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Diebesloch (Thieves' Cave) Guidebooks

International : Europe : Germany : Frankenjura

Frankenjura Extreme

Frankenjura Extreme

Sebastian Schwertner

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Last but not least is this small and abridged guidebook from Sebastian Schwertner, written for extreme climbers. This guidebook details, in English, the places you'll want to go in the northern Frankenjura if you warm up on 5.11. It is definitely written for the visiting climber and is therefore probably the best guidebook for the area for those of you thinking of coming for a visit. If you're interested in buying it beforehand you can get it at the given link, or I'll sell you my copy for €5 and you can pick it up from me when you get here.
To clarify, the book provides directions and descriptions for hard crags, which also often contain easier routes. So it's not exclusively for hard climbs.

Northern Frankenjura Version 8

Northern Frankenjura

Bernhard Thum

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If you want it all in one volume, this is it. Though it was written in 2010, you've still got a lifetime's worth of routes here and don't need to fork out the €60 to get the brand new Schwertner guidebooks. The organization of this book is a little different from the rest as it doesn't need to divide the Frankenjura into two sections. Also, the book, as are the Schwertner books, is written entirely in German.

Frankenjura 2 Frankenjura 1

Northern Frankenjura 1 & 2

Ulrich & Harald Röker

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These are the only guidebooks which provide descriptions in English. Parts 1 and 2 are laid out very similarly to the corresponding "Band 1" and "Band 2" written by Sebastian Schwertner, however the topos are more 3 dimensional. These are also not as up to date as the Schwertner guidebooks.

Frankenjura Band 2.

Northern Frankenjura Part 2

Sebastian Schwertner

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This newest release from Sebastian Schwertner covers the southern areas of the northern Frankenjura. The areas described are: Walberla, Trubachtal, Betzensteiner Gebiet, Spieser Gebiet, Schnaittacher Gebiet, Pegnitztal, Krottenseer Forst, Hirschbachtal, Königsteiner Gebiet, Lehental, Högenbachtal, Förrenbachtal and Lauterbachtal. Unfortunately, the "areas" described here do not directly correspond to those here on MP. They are more generalized, whereas those here on MP tend to go parking parking lot, and then into further detail of which crags are accessed from these parking lots.

Frankenjura Band 1

Northern Frankenjura Part 1

Sebastian Schwertner

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This is the newest release from Sebastian Schwertner covering the northern half of the northern Frankenjura. The described areas are: Leinleitertal, Wiesenttal, Gößweinstein, Püttlachtal, Weihersbachtal, Klumpertal, Ailsbachtal, Paradiestal, Kaiserbachtal, Scheßlitzer Gebiete, Staffelberg, Kleinziegenfelder Tal, Bärental and Zillertal. Unfortunately, these "areas" don't have any correspondence with those included here on MP.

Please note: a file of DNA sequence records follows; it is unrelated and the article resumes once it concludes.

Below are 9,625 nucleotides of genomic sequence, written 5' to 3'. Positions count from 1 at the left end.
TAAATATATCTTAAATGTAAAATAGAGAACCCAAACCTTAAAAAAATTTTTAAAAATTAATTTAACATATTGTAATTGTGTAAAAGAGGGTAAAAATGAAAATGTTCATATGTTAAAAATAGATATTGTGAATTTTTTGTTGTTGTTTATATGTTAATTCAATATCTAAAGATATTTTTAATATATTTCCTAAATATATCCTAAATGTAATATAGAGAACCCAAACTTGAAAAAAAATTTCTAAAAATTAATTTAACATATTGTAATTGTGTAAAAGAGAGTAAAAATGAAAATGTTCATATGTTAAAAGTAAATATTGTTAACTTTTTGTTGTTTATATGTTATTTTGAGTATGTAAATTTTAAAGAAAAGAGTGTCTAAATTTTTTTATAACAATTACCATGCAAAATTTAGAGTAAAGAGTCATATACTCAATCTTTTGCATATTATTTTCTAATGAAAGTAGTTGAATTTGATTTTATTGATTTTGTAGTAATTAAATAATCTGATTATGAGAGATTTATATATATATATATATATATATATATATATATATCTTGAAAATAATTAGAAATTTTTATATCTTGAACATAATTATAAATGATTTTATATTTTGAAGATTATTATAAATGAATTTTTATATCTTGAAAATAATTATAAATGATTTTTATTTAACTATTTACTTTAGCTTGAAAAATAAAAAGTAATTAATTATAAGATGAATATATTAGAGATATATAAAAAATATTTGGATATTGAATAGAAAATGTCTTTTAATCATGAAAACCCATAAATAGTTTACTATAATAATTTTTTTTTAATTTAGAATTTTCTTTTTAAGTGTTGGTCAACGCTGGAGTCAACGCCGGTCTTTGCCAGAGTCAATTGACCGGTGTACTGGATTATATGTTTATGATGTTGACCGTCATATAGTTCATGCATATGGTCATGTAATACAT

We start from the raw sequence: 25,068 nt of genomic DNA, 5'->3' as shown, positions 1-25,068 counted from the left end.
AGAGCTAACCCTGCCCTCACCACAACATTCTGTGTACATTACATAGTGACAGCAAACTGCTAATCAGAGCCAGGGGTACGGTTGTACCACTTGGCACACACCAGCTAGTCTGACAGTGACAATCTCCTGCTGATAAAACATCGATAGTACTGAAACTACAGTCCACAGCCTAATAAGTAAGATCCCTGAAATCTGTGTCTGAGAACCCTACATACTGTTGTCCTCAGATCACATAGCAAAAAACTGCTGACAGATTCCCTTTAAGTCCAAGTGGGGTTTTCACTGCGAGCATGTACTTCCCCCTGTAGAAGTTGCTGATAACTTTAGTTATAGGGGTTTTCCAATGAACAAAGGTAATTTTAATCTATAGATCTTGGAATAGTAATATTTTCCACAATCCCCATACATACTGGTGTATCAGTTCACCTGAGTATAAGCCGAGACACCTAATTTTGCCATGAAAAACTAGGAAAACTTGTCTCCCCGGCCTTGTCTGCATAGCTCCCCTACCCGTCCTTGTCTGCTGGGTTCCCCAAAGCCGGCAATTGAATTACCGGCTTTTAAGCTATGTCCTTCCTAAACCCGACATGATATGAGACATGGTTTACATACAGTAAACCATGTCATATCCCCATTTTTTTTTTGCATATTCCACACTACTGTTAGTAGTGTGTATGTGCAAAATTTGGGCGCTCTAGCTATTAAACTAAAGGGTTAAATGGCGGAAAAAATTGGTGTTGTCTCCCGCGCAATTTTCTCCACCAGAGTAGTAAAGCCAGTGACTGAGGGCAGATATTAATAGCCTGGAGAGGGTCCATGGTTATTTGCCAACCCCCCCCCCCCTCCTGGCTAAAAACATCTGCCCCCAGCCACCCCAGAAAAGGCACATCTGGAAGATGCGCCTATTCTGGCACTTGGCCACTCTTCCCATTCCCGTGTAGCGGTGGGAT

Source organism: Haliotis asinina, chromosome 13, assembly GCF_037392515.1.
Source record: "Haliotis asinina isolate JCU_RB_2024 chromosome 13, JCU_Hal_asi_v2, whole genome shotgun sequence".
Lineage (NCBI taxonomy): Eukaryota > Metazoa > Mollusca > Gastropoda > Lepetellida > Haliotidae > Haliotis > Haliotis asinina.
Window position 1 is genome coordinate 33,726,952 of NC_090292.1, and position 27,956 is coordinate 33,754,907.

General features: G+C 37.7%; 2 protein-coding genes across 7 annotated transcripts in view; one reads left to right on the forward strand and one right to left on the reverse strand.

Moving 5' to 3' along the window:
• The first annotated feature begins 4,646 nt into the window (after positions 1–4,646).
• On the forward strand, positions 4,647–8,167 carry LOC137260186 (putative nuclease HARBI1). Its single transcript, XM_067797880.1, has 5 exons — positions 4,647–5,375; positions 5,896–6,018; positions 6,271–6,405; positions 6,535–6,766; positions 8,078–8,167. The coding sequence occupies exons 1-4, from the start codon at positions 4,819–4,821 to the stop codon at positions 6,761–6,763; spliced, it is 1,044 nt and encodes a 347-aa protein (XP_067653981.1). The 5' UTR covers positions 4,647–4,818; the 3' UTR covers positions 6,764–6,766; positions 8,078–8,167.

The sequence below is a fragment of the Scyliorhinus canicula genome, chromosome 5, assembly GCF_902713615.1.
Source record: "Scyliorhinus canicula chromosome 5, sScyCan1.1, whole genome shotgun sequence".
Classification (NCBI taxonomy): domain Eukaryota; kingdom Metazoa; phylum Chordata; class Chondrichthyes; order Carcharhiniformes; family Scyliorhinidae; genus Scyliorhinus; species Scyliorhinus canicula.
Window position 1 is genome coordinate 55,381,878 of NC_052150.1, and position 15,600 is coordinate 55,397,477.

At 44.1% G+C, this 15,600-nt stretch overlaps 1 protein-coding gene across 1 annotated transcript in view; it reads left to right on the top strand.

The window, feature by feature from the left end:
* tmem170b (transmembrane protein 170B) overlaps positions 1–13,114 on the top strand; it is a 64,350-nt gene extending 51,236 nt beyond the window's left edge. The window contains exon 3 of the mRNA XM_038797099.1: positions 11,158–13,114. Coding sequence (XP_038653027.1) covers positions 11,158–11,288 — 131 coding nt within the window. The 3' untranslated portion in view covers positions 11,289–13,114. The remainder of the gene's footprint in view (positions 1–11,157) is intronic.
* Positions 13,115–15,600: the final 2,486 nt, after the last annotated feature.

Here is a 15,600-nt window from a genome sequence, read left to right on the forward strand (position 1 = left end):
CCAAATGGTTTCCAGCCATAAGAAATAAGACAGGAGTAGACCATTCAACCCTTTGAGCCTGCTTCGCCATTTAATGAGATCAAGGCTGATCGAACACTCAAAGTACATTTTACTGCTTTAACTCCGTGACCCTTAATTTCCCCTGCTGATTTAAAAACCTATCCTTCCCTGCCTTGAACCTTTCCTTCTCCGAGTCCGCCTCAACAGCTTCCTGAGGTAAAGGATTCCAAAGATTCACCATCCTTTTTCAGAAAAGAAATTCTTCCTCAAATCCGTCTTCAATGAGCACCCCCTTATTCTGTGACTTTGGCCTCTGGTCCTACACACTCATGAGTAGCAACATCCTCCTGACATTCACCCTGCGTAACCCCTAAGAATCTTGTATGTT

International : Europe

Europe Sport Vertical

Europe - Sport Vertical

By David Atchison-Jones, Jingo Wobbly Publishing

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This is an overview book that sets out to list every single crag on the European continent a la Tim Toula's "Rock N' Road". Intended for a broad audience of various languages, the book uses an absurdly complex assortment of symbols & numbers to "describe" each crag without the use of text. The book is in full color, with plentiful glossy photos of various crags. This isn't a guidebook in the classic sense, but it can be a good way to learn about the locations & raw statistics of the multitude of little known crags in Europe. The book indicates number of routes, height of cliff, length of approach, sun exposure, and relative quality for more than 2600 sport, bouldering & alpine crags. The book also points you in the direction of the pertinent local guidebooks. Its a nice reference book, but probably not too useful once you're on the road. Set it on the coffee table or near your procelain throne for a few minutes of inspiration when the local weather is bad.

Rock Climbing Europe by Stewart Green

Rock Climbing Europe

Stewart Green, Falcon Guides

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Rock Climbing Europe is the perfect starting point for Americans on their way to Europe. The book is far from comprehensive, so ensure that your destination is included before laying out $40 or so. If your destination is included, expect explicit, robust, American-style route descriptions (a rarity in European guides) & photo-topos, all prefaced with a good deal of "Lonely Planet"-style traveler information. The book also follows the Falcon Guide system of providing tips on lodging/camping and where to find amenities in the local area. The book is encyclopedic is size, so you may want to xerox the key sections if you're going for a short trip.


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